If you have been cited for speeding, go here to learn how to fight the ticket.
People issued traffic tickets in Las Vegas face not only fines and potentially jail but also higher car insurance rates and possible license suspensions in Nevada. Traffic convictions may be used against the drivers in future civil lawsuits. And if defendants ignore or forget to address their traffic citations, a bench warrant will issue for their arrest.
People cited for traffic violations in Nevada are strongly encouraged to retain a Las Vegas traffic ticket lawyer skilled in getting traffic charges dismissed or reduced to "non-moving violations" carrying no demerit points. And in most cases, defendants with legal representation never have to appear in court, which is extremely beneficial for people with day jobs or who live out of state.
In this article, our Las Vegas criminal defense attorneys answer frequently-asked-questions about Las Vegas traffic tickets laws including fighting charges, driver's license issues, record seals, and immigration consequences in Nevada:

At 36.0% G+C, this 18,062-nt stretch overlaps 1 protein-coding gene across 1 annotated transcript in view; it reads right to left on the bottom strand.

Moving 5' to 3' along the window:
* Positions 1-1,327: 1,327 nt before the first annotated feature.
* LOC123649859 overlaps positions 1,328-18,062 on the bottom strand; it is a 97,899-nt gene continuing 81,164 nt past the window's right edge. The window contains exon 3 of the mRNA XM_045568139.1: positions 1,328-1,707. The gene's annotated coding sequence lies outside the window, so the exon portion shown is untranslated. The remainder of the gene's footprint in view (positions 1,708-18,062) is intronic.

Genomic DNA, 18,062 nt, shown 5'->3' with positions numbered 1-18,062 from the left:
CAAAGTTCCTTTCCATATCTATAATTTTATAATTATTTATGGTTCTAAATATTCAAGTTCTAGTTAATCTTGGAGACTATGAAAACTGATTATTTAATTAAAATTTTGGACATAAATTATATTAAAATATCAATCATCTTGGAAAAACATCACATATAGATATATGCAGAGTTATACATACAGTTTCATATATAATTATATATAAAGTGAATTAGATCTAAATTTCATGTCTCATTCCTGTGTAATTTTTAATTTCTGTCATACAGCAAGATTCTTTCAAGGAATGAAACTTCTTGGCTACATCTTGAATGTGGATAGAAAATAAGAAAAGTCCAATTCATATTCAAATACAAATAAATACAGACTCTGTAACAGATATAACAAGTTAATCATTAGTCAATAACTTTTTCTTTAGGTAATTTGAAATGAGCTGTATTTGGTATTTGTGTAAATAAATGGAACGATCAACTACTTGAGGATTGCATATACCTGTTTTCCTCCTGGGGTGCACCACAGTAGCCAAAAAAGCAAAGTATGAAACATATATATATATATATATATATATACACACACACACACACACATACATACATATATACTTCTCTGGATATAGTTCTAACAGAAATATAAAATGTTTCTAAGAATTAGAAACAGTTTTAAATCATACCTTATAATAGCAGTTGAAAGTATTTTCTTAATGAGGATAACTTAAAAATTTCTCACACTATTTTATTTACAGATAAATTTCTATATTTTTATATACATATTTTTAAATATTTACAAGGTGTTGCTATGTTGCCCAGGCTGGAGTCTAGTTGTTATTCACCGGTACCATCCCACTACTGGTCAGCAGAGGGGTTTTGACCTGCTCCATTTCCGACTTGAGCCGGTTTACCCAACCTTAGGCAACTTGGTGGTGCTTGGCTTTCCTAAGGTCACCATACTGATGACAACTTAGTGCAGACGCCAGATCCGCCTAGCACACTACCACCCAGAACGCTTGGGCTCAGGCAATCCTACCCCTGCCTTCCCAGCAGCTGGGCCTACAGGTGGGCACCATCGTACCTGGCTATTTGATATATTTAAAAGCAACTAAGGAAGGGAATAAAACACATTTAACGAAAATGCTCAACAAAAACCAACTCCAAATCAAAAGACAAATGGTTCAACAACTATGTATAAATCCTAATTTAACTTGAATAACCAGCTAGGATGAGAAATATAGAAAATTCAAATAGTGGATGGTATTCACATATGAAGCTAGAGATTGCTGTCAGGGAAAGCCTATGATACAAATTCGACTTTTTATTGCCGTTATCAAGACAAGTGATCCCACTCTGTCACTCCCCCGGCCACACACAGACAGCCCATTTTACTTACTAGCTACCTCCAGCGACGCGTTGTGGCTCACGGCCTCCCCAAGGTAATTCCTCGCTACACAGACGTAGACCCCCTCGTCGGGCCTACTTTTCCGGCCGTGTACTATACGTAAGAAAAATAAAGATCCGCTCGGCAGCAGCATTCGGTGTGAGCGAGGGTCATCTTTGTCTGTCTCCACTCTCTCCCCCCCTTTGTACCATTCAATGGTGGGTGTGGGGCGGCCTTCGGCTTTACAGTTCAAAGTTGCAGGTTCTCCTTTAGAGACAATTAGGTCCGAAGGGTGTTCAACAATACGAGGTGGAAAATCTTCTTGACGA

- 1. Are traffic tickets a crime in Las Vegas, NV?
- 2. Do traffic tickets show up on my record in Las Vegas, NV?
- 3. How do traffic tickets affect my insurance in Las Vegas, NV?
- 4. How do I fight traffic tickets in Las Vegas, NV?
- 5. Do traffic tickets put demerit points on my license in Las Vegas, NV?
- 6. Can traffic tickets affect my immigration status in Las Vegas, NV?
- 7. How do traffic tickets affect my commercial driver's license in Las Vegas, NV?
For more detailed information, see our Nevada traffic violation A-Z index.
Yes. Unlike California which treats traffic tickets as "infractions," Nevada prosecutes even the most minor traffic violations as misdemeanors. There are three main types of Nevada traffic tickets:
- parking violations,
- non-moving violations, and
- moving violations
1.1. Parking violations
Parking violations in Nevada are the most minor traffic violations. People often pick up these citations by allegedly doing the following:
- parking in a handicapped space in a Nevada (NRS 484B.467)
- parking in a metered space in Nevada without paying (NRS 484B.523)
- parking within 20 feet of a fire hydrant (NRS 484B.450)